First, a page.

The Baucus Plan: State Insurance Regulation, National Plans
One of the big questions with insurance offerings is who regulates the plans, and how. Currently, regulation is done at the state level. Republicans don't like this, and neither do Democrats, and neither do insurers. It means every insurer needs to offer different plans in every state. Fragmentation and inefficiency, thy name is America's health-care system.
Republicans want insurance companies to be able to sell across state lines, using the regulations of the state where they're based. This is pretty much what happens in the credit card industry, and it's why most companies are headquartered in South Dakota: The regulations are virtually nonexistent, allowing for all manner of chicanery.
Democrats, conversely, want the regulations to be federal in nature. One single standard that all plans have to meet. Baucus's bill allows for both.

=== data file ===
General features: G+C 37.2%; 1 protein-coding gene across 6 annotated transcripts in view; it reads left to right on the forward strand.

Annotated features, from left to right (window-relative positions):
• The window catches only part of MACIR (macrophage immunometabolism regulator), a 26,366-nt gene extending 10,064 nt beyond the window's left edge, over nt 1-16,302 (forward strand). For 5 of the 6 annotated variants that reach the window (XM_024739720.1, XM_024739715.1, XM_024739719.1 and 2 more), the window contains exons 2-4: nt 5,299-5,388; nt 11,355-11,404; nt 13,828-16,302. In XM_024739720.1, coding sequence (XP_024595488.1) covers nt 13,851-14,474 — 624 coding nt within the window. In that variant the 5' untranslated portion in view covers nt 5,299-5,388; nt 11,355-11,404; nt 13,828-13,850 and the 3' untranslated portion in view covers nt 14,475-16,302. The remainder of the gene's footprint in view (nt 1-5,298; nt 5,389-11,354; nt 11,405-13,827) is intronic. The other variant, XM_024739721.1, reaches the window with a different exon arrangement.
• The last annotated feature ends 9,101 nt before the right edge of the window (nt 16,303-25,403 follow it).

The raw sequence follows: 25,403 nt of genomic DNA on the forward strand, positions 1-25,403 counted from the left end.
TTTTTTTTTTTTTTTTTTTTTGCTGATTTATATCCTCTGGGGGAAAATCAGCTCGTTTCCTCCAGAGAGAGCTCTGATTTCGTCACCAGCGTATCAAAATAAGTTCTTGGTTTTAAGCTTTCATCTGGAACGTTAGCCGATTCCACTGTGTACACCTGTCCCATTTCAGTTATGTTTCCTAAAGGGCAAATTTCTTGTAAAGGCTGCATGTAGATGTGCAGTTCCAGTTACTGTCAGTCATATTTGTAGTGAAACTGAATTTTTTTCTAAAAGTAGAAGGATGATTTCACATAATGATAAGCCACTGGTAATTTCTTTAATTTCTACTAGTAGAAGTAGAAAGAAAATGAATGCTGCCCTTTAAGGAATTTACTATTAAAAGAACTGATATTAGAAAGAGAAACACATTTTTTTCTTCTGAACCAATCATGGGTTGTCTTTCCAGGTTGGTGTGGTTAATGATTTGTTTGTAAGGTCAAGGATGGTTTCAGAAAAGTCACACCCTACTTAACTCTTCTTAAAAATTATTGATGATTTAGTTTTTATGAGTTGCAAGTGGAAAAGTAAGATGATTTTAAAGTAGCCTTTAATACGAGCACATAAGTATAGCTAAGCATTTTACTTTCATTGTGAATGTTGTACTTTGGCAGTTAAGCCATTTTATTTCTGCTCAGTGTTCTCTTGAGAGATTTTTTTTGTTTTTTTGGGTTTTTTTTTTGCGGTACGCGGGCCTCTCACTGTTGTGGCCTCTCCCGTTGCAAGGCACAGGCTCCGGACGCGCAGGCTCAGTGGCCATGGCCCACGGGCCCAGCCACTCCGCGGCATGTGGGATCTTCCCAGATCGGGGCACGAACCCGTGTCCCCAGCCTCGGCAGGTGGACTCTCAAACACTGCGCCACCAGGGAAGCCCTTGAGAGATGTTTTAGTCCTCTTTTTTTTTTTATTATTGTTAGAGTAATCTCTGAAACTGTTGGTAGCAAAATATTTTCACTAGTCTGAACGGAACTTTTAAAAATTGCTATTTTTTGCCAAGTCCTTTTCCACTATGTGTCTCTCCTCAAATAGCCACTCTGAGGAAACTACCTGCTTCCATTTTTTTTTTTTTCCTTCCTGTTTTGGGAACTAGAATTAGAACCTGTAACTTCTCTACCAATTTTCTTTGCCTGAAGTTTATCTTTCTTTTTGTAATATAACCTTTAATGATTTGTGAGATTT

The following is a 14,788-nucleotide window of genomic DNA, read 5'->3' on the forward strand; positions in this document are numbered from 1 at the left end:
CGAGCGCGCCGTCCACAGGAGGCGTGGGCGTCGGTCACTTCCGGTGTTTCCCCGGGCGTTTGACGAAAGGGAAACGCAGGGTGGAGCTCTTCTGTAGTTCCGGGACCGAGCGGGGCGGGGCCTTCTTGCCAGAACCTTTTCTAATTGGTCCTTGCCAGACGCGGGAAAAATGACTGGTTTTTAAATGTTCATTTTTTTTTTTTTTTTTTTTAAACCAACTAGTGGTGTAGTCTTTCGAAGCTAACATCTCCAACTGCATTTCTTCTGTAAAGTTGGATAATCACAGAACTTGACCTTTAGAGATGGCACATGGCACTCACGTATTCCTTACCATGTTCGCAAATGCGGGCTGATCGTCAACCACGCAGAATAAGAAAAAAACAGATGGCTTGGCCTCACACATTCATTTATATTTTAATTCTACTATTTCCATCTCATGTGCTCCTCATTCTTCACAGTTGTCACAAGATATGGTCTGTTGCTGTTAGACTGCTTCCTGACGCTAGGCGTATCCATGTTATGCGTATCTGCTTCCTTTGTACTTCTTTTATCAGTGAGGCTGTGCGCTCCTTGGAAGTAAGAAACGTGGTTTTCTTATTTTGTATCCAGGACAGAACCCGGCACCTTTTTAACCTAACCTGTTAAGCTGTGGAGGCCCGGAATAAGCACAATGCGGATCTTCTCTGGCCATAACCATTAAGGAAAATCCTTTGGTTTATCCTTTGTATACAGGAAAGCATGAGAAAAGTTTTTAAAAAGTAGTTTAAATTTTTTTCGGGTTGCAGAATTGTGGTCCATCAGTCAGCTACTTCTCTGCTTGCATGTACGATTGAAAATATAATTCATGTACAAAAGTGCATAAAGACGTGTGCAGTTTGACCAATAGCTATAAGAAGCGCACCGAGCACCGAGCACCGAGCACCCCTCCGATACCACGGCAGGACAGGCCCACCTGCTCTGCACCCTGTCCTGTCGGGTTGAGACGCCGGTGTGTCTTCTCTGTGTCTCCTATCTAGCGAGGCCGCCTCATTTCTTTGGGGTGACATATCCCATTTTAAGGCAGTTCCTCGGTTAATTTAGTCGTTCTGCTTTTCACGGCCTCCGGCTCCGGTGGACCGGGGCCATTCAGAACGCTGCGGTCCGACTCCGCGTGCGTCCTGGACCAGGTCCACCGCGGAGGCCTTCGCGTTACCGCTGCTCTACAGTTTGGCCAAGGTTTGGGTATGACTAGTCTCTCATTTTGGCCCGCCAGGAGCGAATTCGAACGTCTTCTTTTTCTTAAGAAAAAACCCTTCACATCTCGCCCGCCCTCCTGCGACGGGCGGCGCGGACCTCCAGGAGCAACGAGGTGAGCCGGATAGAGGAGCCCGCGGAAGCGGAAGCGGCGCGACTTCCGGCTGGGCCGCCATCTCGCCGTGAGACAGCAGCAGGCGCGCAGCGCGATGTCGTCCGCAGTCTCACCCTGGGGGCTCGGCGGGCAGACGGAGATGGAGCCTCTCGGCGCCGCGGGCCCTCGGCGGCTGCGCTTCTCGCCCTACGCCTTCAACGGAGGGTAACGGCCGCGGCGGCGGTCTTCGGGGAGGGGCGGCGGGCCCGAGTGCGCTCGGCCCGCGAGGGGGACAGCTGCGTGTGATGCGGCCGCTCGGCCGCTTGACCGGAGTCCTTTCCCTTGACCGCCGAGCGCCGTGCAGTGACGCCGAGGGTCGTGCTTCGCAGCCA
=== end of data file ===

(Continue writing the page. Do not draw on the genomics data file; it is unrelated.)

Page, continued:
To satisfy the Republicans, Baucus creates "health care choice compacts." These are agreements between different states to allow insurers to sell across their lines. California, Nevada and Wyoming, for instance, could form a compact, and insurers based in Wyoming could sell a product conforming to Wyoming's regulatory standards in all three states. The voluntary nature of the compacts is important here: California presumably wouldn't want to partner with Alabama, as that would junk all the regulations they've built over the years.
To satisfy the Democrats, Baucus's bill allows for the creation of "national plans." The bill directs "The National Association of Insurance Commissioners (NAIC), in consultation with consumer groups, business interests, including small businesses, the insurance industry, federal regulators, and benefit experts" to create a uniform set of benefit standards that insurers would have to meet to offer a national plan. Once met, that plan could be offered in every state, as it would preempt state regulations. Presumably, that plan would also have more bargaining power and substantial efficiencies of scale, as it will be national, rather than confined to a single state. This could prove seriously transformative in the private insurance market.
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